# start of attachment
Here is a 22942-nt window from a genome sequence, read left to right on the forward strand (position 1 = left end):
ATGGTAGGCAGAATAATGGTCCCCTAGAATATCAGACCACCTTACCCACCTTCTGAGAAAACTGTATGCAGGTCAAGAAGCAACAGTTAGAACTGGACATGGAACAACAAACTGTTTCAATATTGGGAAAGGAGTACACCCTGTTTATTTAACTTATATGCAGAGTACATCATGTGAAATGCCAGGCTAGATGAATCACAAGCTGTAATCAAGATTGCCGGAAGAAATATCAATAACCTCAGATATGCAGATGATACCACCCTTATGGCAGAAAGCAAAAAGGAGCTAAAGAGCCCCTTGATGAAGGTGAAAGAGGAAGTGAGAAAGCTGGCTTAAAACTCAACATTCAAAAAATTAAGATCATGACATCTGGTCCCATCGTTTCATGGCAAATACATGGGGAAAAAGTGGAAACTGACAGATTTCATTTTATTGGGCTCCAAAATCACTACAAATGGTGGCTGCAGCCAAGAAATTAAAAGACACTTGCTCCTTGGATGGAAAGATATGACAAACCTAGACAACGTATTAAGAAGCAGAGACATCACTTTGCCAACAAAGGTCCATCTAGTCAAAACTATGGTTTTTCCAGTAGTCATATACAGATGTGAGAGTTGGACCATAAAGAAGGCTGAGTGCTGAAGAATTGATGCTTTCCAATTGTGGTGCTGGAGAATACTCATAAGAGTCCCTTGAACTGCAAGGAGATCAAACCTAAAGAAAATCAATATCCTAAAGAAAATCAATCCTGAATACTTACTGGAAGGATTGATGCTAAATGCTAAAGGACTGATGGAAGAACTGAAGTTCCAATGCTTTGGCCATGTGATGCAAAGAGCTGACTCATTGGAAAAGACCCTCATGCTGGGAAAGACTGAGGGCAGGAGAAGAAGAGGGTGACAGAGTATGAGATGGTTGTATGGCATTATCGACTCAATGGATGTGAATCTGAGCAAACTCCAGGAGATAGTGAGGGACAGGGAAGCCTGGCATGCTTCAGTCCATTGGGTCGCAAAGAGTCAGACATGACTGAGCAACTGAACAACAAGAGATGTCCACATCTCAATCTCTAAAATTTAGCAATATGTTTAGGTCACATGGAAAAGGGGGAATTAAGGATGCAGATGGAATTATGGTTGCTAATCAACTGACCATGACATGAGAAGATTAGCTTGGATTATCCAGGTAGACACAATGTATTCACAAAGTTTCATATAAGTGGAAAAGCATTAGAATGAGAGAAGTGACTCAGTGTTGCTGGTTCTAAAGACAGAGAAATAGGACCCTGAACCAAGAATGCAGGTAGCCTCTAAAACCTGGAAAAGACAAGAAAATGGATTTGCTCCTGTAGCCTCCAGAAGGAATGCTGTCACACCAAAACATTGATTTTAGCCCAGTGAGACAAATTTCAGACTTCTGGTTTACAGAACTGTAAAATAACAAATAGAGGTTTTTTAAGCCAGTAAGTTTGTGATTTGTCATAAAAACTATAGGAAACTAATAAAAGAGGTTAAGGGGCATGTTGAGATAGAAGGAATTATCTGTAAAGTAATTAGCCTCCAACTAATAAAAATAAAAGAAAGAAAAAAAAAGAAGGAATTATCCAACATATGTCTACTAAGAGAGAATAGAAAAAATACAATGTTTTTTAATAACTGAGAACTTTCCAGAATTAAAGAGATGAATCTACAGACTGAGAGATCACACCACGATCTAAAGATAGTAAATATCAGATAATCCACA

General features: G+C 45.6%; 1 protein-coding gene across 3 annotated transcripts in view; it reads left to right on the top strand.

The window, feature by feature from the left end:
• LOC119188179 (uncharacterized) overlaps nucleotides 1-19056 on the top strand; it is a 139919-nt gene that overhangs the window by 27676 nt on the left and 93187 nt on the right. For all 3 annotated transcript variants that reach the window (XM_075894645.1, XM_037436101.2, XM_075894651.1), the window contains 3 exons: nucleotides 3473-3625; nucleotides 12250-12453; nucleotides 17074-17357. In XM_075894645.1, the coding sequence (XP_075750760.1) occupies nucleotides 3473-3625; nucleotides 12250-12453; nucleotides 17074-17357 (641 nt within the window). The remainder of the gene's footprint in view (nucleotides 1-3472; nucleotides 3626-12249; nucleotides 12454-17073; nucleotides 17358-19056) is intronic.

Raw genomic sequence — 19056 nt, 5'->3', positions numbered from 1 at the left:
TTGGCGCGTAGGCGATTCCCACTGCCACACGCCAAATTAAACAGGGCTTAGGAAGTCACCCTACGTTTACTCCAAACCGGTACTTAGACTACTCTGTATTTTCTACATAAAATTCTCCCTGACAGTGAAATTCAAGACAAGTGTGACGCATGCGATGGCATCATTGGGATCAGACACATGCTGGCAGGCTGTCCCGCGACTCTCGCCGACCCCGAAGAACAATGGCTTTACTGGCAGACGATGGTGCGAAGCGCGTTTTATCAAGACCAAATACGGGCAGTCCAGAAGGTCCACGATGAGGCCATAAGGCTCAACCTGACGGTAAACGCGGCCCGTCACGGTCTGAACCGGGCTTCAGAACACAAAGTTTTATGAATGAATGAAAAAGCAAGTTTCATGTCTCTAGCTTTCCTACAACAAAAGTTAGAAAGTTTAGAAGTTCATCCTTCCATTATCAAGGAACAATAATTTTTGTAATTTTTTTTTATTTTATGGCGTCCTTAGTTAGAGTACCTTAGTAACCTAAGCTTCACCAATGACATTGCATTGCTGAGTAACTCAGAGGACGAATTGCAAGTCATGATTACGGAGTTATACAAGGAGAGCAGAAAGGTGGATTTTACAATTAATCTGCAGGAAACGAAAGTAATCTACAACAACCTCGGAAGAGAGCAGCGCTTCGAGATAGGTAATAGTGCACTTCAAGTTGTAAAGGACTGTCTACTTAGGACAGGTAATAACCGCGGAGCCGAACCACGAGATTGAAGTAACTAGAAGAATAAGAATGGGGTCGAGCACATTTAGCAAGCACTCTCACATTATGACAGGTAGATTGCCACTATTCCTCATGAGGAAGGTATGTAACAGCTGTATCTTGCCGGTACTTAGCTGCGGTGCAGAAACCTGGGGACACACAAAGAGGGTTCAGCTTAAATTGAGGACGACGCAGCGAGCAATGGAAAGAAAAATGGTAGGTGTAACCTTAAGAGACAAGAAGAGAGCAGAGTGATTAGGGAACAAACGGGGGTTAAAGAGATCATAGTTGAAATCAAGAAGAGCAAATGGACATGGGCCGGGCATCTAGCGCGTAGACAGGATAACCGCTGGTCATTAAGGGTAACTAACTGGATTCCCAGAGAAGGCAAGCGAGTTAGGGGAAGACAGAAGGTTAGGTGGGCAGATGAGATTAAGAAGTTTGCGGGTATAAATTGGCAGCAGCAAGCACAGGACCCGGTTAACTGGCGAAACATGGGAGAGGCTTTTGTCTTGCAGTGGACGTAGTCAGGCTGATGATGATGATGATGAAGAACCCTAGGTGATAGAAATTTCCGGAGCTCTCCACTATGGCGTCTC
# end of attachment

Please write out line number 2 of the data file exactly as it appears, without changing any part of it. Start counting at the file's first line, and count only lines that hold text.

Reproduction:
ATGGTAGGCAGAATAATGGTCCCCTAGAATATCAGACCACCTTACCCACCTTCTGAGAAAACTGTATGCAGGTCAAGAAGCAACAGTTAGAACTGGACATGGAACAACAAACTGTTTCAATATTGGGAAAGGAGTACACCCTGTTTATTTAACTTATATGCAGAGTACATCATGTGAAATGCCAGGCTAGATGAATCACAAGCTGTAATCAAGATTGCCGGAAGAAATATCAATAACCTCAGATATGCAGATGATACCACCCTTATGGCAGAAAGCAAAAAGGAGCTAAAGAGCCCCTTGATGAAGGTGAAAGAGGAAGTGAGAAAGCTGGCTTAAAACTCAACATTCAAAAAATTAAGATCATGACATCTGGTCCCATCGTTTCATGGCAAATACATGGGGAAAAAGTGGAAACTGACAGATTTCATTTTATTGGGCTCCAAAATCACTACAAATGGTGGCTGCAGCCAAGAAATTAAAAGACACTTGCTCCTTGGATGGAAAGATATGACAAACCTAGACAACGTATTAAGAAGCAGAGACATCACTTTGCCAACAAAGGTCCATCTAGTCAAAACTATGGTTTTTCCAGTAGTCATATACAGATGTGAGAGTTGGACCATAAAGAAGGCTGAGTGCTGAAGAATTGATGCTTTCCAATTGTGGTGCTGGAGAATACTCATAAGAGTCCCTTGAACTGCAAGGAGATCAAACCTAAAGAAAATCAATATCCTAAAGAAAATCAATCCTGAATACTTACTGGAAGGATTGATGCTAAATGCTAAAGGACTGATGGAAGAACTGAAGTTCCAATGCTTTGGCCATGTGATGCAAAGAGCTGACTCATTGGAAAAGACCCTCATGCTGGGAAAGACTGAGGGCAGGAGAAGAAGAGGGTGACAGAGTATGAGATGGTTGTATGGCATTATCGACTCAATGGATGTGAATCTGAGCAAACTCCAGGAGATAGTGAGGGACAGGGAAGCCTGGCATGCTTCAGTCCATTGGGTCGCAAAGAGTCAGACATGACTGAGCAACTGAACAACAAGAGATGTCCACATCTCAATCTCTAAAATTTAGCAATATGTTTAGGTCACATGGAAAAGGGGGAATTAAGGATGCAGATGGAATTATGGTTGCTAATCAACTGACCATGACATGAGAAGATTAGCTTGGATTATCCAGGTAGACACAATGTATTCACAAAGTTTCATATAAGTGGAAAAGCATTAGAATGAGAGAAGTGACTCAGTGTTGCTGGTTCTAAAGACAGAGAAATAGGACCCTGAACCAAGAATGCAGGTAGCCTCTAAAACCTGGAAAAGACAAGAAAATGGATTTGCTCCTGTAGCCTCCAGAAGGAATGCTGTCACACCAAAACATTGATTTTAGCCCAGTGAGACAAATTTCAGACTTCTGGTTTACAGAACTGTAAAATAACAAATAGAGGTTTTTTAAGCCAGTAAGTTTGTGATTTGTCATAAAAACTATAGGAAACTAATAAAAGAGGTTAAGGGGCATGTTGAGATAGAAGGAATTATCTGTAAAGTAATTAGCCTCCAACTAATAAAAATAAAAGAAAGAAAAAAAAAGAAGGAATTATCCAACATATGTCTACTAAGAGAGAATAGAAAAAATACAATGTTTTTTAATAACTGAGAACTTTCCAGAATTAAAGAGATGAATCTACAGACTGAGAGATCACACCACGATCTAAAGATAGTAAATATCAGATAATCCACA